Laparoscopic Cholecystectomy Simulation Model
Cholecystectomy, the surgical removal of the gallbladder, is a common treatment of symptomatic gallstones and other gallbladder conditions. It was the 8th most common operating room procedure performed in the United States, and this procedure can either be done via open surgery or laparoscopic surgery. 90% of cholecystectomies in the United States are performed laparoscopically, which is now considered the gold standard for the surgical treatment of gallstone disease due to its advantages such as reduction in post-operative morbidity, tissue damage, pain, mortality and hospital stay.
Despite the above advantages, laparoscopic cholecystectomies require surgeons to learn new and challenging skills such as hand-eye coordination skills, translation of two dimensional video images to a three dimensional working area, and dealing with the fulcrum effect. These technical proficiency challenges mean that the traditional apprenticeship model “See one, do one, teach one” is insufficient for laparoscopic skills training. The apprenticeship model also uses patients as practice platforms thus introducing some legal, ethical and patient safety issues. Work hour restrictions, the cost of operating rooms time, and surgical complications are additional concerns associated with the apprenticeship model. Thus, there are increased calls for new training methods that facilitate the acquisition of surgical skills outside of the operating room and hence the need for new technologies/approaches such as simulators for training laparoscopic surgeons.
The invention is an anatomical physical model used to simulate laparoscopic cholecystectomy with the aid of a conventional Fundamentals of Laparoscopic Surgery (FLS) Laparoscopic Trainer Box.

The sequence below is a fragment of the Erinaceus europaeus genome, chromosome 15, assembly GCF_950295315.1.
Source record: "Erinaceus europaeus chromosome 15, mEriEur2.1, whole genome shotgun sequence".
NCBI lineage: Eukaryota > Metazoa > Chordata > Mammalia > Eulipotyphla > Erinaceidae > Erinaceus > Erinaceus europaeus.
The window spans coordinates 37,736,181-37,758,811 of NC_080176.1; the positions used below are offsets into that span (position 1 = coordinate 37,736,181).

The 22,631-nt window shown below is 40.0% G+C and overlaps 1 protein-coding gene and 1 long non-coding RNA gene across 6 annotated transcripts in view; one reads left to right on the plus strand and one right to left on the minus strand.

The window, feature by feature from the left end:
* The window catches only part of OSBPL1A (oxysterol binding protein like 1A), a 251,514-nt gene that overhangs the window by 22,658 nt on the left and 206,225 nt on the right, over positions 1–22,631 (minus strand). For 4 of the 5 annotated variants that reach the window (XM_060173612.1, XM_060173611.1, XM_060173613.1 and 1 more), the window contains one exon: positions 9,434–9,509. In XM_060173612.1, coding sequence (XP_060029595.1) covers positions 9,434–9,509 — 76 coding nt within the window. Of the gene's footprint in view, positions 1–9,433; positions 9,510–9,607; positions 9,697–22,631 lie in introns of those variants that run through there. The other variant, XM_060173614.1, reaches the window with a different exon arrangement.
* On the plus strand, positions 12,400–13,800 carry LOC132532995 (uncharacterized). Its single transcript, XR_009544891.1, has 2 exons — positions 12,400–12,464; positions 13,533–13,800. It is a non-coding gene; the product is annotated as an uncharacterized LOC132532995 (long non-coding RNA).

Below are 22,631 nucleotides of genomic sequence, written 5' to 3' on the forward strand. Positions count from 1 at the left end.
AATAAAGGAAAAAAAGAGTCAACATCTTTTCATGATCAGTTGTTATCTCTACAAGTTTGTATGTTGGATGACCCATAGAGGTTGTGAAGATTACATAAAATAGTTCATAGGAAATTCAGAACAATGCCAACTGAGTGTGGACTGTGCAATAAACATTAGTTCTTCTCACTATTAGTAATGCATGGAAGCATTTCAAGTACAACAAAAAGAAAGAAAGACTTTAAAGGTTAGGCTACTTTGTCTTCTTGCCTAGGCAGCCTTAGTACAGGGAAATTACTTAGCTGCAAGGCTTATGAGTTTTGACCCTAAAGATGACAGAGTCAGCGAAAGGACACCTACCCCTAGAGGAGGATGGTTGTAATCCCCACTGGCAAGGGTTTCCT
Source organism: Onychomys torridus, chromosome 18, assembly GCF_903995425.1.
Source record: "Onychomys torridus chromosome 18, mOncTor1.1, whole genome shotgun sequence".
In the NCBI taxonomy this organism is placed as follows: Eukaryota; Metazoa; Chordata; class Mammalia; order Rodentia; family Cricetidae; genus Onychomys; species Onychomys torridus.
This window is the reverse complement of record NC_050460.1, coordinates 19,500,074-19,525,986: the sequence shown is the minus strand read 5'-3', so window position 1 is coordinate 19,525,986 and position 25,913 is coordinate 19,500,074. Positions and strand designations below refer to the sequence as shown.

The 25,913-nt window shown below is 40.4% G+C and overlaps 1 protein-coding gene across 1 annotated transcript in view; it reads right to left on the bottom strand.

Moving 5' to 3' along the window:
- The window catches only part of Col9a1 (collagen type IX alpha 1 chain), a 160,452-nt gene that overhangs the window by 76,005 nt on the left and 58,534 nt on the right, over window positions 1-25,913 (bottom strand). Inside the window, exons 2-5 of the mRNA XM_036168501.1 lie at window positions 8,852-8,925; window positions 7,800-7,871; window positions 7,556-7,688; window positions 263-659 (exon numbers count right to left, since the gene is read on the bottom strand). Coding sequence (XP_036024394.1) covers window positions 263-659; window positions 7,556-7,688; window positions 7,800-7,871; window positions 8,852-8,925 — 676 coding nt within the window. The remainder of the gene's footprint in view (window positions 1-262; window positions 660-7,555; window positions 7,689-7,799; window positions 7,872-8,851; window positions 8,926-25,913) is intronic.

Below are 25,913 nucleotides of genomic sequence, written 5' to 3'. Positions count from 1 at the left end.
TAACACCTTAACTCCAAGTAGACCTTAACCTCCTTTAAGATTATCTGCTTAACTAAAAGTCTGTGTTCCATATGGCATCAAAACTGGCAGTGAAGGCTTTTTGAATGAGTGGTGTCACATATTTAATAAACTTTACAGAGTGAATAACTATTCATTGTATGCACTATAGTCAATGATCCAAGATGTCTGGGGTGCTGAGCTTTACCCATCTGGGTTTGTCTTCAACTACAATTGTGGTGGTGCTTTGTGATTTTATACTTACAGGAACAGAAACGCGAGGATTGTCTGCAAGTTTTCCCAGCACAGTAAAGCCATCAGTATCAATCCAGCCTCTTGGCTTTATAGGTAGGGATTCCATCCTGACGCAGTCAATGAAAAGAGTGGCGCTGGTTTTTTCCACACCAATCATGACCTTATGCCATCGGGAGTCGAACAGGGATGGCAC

The multi-functional invention can be used for other laparoscopic surgical procedures such as hernias since the technology is a multi-procedure and interchangeable simulation platform
Traditional laparoscopic surgery training approaches include either the unethical use of animals or the traditional apprenticeship model “See one, do one, teach one” which is insufficient for laparoscopic skills training.
The invention will have the following advantages:
Foster the development of psychomotor skills, muscle memory and dexterity required during the performance of basic laparoscopic surgery in a controlled and safe environment
Cheaper than the costly virtual trainers
The technology has a true tissue sense for training compared to virtual trainers
Allows for training with real surgical instruments unlike virtual reality training
Reduces risk to both medical students and patients by allowing learning, practice, and testing of skills in a protected environment prior to real-world exposure
Eliminates the use of animals for surgical training which has been raising a lot of ethical issues and hence is now being phased out for ethical reasons